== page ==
Sun Protection is Still Important for Seniors

Assisted Living Phoenix AZ

Now that summer is here, it is important to apply sunscreen if you are going to be outside for any length of time regardless of your age.  Sometimes seniors mistakenly think since they have never had skin cancer, they probably are not going to get it now.  However the Skin Cancer Foundation (SCF) warns that older adults have already sustained decades of damage from the sun, which increases the risk of developing skin cancer.

The SCF explains that, “Suffering just five sunburns over your lifetime more than doubles your chances of developing melanoma, and each successive tan or sunburn raises the risks further.”  While it is not known how much damage results in skin cancer, we do know it is important to continue to protect our skin.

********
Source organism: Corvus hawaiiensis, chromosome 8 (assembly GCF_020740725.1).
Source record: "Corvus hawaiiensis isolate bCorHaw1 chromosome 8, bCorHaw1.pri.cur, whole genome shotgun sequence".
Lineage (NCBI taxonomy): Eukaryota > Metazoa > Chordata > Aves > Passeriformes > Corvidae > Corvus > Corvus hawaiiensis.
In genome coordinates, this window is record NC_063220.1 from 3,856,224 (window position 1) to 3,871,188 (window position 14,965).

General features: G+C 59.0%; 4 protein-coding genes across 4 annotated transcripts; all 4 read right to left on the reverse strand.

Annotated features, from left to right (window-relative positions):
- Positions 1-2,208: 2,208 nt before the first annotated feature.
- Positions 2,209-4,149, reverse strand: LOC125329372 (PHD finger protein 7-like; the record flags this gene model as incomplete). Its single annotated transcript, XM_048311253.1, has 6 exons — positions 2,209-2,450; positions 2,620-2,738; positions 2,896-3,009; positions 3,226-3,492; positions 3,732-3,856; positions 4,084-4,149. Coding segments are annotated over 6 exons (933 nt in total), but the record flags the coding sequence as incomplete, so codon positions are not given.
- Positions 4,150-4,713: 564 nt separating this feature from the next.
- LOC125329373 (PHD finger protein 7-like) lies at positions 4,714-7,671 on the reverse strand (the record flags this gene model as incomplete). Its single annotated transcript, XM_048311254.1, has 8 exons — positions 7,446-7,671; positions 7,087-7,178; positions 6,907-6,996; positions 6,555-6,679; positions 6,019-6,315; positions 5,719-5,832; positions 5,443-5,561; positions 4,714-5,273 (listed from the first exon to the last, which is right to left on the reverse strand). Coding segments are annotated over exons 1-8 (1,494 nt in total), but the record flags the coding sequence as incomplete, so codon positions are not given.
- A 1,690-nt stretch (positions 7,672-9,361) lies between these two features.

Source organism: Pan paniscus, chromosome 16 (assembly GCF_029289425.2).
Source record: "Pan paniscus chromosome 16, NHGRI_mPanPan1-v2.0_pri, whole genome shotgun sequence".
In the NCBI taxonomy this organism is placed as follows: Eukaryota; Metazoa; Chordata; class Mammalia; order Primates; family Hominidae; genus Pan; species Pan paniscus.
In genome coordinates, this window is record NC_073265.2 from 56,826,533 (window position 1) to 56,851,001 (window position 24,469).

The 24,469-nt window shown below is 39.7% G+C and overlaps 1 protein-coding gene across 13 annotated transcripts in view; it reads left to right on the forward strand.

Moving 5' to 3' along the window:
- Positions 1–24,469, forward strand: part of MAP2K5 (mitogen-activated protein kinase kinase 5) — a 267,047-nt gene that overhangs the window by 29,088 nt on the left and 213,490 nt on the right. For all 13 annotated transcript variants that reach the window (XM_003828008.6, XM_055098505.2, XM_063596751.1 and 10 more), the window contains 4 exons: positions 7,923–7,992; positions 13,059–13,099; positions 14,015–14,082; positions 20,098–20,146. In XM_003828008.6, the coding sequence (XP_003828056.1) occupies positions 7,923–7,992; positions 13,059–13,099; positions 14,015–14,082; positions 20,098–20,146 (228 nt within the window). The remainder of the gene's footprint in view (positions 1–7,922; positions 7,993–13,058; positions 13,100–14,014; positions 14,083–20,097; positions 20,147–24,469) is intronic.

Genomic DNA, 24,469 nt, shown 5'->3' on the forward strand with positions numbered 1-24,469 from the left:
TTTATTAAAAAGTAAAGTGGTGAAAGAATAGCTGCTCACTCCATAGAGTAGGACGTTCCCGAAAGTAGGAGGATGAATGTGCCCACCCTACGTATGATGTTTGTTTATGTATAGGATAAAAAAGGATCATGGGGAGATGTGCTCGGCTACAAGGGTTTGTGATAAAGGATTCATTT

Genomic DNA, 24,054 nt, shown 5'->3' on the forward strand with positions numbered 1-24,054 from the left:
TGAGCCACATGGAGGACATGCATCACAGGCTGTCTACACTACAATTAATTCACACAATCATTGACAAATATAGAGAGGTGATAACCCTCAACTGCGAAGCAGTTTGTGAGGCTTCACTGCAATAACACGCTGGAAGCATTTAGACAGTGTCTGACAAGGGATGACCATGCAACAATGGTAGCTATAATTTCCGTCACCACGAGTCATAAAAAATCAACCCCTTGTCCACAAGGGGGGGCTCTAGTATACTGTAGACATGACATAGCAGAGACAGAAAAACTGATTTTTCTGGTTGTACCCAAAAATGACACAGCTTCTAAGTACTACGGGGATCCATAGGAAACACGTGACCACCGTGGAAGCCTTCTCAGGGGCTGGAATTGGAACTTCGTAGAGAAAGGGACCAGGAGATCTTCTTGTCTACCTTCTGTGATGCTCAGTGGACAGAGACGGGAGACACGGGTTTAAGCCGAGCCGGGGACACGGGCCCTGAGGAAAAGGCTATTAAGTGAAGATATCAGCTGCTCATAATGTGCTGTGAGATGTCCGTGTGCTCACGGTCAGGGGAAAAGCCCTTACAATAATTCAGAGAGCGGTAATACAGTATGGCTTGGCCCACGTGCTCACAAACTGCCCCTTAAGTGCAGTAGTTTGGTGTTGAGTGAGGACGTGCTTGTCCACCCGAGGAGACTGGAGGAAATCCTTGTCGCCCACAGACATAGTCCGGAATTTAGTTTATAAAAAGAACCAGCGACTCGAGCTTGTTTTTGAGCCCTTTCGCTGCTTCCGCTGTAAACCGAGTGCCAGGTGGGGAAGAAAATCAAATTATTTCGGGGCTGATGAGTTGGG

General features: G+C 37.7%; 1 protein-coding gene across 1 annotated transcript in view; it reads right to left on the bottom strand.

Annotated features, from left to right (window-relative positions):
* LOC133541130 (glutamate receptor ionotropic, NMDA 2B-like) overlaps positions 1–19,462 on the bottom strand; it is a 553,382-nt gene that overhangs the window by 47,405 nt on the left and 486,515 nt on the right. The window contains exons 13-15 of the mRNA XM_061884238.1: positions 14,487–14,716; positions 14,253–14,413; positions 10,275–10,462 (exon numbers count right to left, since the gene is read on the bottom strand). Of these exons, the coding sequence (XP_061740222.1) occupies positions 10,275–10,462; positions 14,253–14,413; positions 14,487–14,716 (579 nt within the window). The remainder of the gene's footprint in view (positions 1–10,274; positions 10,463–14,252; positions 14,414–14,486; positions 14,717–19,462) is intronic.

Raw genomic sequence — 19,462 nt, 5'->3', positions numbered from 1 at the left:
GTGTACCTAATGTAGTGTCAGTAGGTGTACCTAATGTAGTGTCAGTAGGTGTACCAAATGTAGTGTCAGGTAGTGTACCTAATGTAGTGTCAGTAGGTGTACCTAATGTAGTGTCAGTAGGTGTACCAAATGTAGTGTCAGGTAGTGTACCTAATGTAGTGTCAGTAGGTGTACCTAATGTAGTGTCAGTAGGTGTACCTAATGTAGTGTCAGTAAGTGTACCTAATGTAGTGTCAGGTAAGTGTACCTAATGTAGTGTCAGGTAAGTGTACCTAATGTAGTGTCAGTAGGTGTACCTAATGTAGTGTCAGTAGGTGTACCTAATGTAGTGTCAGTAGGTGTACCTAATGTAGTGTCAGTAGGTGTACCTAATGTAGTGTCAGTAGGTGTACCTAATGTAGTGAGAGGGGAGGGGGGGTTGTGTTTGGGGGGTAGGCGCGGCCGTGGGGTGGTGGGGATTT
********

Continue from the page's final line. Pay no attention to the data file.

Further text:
In addition statistics show skin cancer to be on the rise.  Scientists speculate one reason for this is the earth’s ozone layer has depleted, which is allowing increased levels of UV-B to reach the Earth.  This compounds the negative effects of spending too much time in the sun and can cause the development of wrinkles and premature aging skin.  Wearing sunscreen can also help prevent facial brown spots and skin discolorations as well as reduce the appearance of facial red veins and blotchiness.

The experts stress that sun precautions for seniors is fairly easy.  To start with, stay out of tanning beds.  Use effective sun protection and avoid spending time outdoors between 10 AM and 4 PM when UV rays are the most intense.  Wear a wide-brimmed hat, sun-safe clothing and UV-filtering sunglasses.  Sunscreen should be SPF 15 or higher, and if you intend to be out for longer periods, use a water resistance 30+ SPF.  Reapply every two hours or immediately after swimming.

There is no need to worry about a lack of Vitamin D if you always wear sunscreen.  Doctors report you get your vitamin D requirement of 600 IU or 15mcg per day with normal daily outdoor activities of five to 30 minutes two times a week.

This post is intended for informational purposes only.  Please contact your health care provider with any questions or concerns you have regarding your health.